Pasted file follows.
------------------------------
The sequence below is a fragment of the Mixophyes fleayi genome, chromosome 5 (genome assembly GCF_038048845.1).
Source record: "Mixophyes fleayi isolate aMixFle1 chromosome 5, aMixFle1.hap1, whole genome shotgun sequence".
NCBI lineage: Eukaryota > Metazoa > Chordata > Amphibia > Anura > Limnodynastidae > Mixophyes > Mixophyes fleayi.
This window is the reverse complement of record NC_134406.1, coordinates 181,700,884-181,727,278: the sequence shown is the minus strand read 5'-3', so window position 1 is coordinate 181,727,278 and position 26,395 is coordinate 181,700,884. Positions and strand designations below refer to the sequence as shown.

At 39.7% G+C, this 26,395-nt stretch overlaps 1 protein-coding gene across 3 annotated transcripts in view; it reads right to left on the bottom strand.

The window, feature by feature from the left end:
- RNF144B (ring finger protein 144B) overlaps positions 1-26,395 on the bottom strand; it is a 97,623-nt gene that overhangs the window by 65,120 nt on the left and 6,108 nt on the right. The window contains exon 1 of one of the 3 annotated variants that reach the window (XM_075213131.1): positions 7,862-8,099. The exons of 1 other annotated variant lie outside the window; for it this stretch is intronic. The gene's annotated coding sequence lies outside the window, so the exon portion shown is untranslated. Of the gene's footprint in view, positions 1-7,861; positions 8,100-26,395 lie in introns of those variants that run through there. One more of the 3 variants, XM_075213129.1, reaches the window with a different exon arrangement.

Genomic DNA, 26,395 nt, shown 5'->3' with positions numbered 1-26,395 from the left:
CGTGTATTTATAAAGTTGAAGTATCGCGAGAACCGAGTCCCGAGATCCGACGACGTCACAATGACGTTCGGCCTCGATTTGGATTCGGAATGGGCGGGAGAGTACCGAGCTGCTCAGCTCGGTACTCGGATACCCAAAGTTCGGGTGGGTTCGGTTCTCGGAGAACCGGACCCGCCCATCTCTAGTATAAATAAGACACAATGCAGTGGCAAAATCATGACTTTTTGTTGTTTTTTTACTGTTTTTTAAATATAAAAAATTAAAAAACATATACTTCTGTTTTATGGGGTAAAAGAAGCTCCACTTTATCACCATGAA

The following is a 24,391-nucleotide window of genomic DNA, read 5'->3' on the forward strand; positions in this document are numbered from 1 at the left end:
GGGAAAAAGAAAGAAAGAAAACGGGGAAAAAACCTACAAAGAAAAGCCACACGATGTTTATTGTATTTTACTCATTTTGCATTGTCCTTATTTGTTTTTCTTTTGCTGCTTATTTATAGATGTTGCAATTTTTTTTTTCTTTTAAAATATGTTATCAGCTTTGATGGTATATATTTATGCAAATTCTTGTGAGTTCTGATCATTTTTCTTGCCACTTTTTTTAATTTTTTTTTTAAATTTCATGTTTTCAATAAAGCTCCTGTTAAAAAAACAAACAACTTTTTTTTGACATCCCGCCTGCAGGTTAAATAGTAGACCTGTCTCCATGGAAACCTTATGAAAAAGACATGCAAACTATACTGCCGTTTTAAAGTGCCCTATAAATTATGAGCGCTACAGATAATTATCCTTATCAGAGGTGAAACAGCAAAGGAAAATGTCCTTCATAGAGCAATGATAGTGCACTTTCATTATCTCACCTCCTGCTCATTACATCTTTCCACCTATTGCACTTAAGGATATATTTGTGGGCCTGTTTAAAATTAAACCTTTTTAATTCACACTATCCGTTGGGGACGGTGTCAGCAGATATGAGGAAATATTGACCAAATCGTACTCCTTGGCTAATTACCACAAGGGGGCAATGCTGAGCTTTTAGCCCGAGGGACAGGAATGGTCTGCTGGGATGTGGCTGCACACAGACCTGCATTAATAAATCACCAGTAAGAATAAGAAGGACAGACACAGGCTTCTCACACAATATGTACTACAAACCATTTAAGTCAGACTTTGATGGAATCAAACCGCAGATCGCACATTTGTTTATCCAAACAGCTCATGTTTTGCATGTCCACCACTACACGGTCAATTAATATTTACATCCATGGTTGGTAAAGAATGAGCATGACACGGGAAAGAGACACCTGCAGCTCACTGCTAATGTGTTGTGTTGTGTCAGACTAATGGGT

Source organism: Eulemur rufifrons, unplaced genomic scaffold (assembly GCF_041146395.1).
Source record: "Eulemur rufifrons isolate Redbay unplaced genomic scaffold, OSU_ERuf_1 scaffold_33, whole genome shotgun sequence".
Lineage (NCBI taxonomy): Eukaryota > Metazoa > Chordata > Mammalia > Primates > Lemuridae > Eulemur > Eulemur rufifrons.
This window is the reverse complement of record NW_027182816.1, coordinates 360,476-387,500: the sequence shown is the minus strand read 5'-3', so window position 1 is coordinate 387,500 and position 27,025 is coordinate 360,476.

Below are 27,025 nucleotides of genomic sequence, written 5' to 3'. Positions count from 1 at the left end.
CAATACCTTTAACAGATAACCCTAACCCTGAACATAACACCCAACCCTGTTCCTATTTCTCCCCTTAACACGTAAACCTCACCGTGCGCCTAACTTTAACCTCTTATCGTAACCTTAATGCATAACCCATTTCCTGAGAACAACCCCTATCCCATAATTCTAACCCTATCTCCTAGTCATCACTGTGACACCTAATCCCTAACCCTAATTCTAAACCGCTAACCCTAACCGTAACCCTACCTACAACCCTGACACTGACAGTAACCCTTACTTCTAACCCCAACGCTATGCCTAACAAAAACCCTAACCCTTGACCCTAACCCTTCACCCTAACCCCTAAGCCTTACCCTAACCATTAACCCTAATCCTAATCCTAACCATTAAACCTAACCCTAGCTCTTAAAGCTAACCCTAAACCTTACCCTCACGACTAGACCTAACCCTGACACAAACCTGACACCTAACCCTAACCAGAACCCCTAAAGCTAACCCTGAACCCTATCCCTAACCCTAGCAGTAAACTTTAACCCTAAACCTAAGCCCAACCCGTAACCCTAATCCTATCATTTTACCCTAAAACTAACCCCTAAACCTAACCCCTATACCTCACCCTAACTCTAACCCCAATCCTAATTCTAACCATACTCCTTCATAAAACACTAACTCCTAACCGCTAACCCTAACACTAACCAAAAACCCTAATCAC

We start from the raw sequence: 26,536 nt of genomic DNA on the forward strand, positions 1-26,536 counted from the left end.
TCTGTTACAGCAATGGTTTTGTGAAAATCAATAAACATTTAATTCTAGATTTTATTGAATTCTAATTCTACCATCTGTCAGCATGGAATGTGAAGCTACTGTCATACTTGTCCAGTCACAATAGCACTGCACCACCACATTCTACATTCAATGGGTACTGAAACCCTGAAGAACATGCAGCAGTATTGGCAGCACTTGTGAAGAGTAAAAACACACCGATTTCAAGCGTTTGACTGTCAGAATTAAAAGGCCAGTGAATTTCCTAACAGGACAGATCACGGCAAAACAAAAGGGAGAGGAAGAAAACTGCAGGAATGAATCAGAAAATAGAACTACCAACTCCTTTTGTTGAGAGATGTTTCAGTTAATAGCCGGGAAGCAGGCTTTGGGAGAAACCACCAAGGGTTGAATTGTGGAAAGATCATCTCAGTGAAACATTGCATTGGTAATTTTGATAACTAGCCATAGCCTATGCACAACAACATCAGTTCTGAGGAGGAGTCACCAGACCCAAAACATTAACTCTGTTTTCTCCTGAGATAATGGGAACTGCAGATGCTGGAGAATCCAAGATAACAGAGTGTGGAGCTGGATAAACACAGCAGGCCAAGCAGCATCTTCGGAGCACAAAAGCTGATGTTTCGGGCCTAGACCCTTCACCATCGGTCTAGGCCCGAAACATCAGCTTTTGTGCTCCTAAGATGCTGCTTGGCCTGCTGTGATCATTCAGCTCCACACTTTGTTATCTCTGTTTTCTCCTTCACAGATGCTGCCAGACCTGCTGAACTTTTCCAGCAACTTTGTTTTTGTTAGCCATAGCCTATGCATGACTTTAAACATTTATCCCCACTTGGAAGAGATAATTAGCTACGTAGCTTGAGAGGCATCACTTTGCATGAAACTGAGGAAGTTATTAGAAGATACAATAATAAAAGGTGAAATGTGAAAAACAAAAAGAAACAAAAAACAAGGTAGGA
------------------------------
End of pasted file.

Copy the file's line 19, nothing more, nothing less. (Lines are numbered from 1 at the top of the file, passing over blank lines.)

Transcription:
TCTGTTACAGCAATGGTTTTGTGAAAATCAATAAACATTTAATTCTAGATTTTATTGAATTCTAATTCTACCATCTGTCAGCATGGAATGTGAAGCTACTGTCATACTTGTCCAGTCACAATAGCACTGCACCACCACATTCTACATTCAATGGGTACTGAAACCCTGAAGAACATGCAGCAGTATTGGCAGCACTTGTGAAGAGTAAAAACACACCGATTTCAAGCGTTTGACTGTCAGAATTAAAAGGCCAGTGAATTTCCTAACAGGACAGATCACGGCAAAACAAAAGGGAGAGGAAGAAAACTGCAGGAATGAATCAGAAAATAGAACTACCAACTCCTTTTGTTGAGAGATGTTTCAGTTAATAGCCGGGAAGCAGGCTTTGGGAGAAACCACCAAGGGTTGAATTGTGGAAAGATCATCTCAGTGAAACATTGCATTGGTAATTTTGATAACTAGCCATAGCCTATGCACAACAACATCAGTTCTGAGGAGGAGTCACCAGACCCAAAACATTAACTCTGTTTTCTCCTGAGATAATGGGAACTGCAGATGCTGGAGAATCCAAGATAACAGAGTGTGGAGCTGGATAAACACAGCAGGCCAAGCAGCATCTTCGGAGCACAAAAGCTGATGTTTCGGGCCTAGACCCTTCACCATCGGTCTAGGCCCGAAACATCAGCTTTTGTGCTCCTAAGATGCTGCTTGGCCTGCTGTGATCATTCAGCTCCACACTTTGTTATCTCTGTTTTCTCCTTCACAGATGCTGCCAGACCTGCTGAACTTTTCCAGCAACTTTGTTTTTGTTAGCCATAGCCTATGCATGACTTTAAACATTTATCCCCACTTGGAAGAGATAATTAGCTACGTAGCTTGAGAGGCATCACTTTGCATGAAACTGAGGAAGTTATTAGAAGATACAATAATAAAAGGTGAAATGTGAAAAACAAAAAGAAACAAAAAACAAGGTAGGA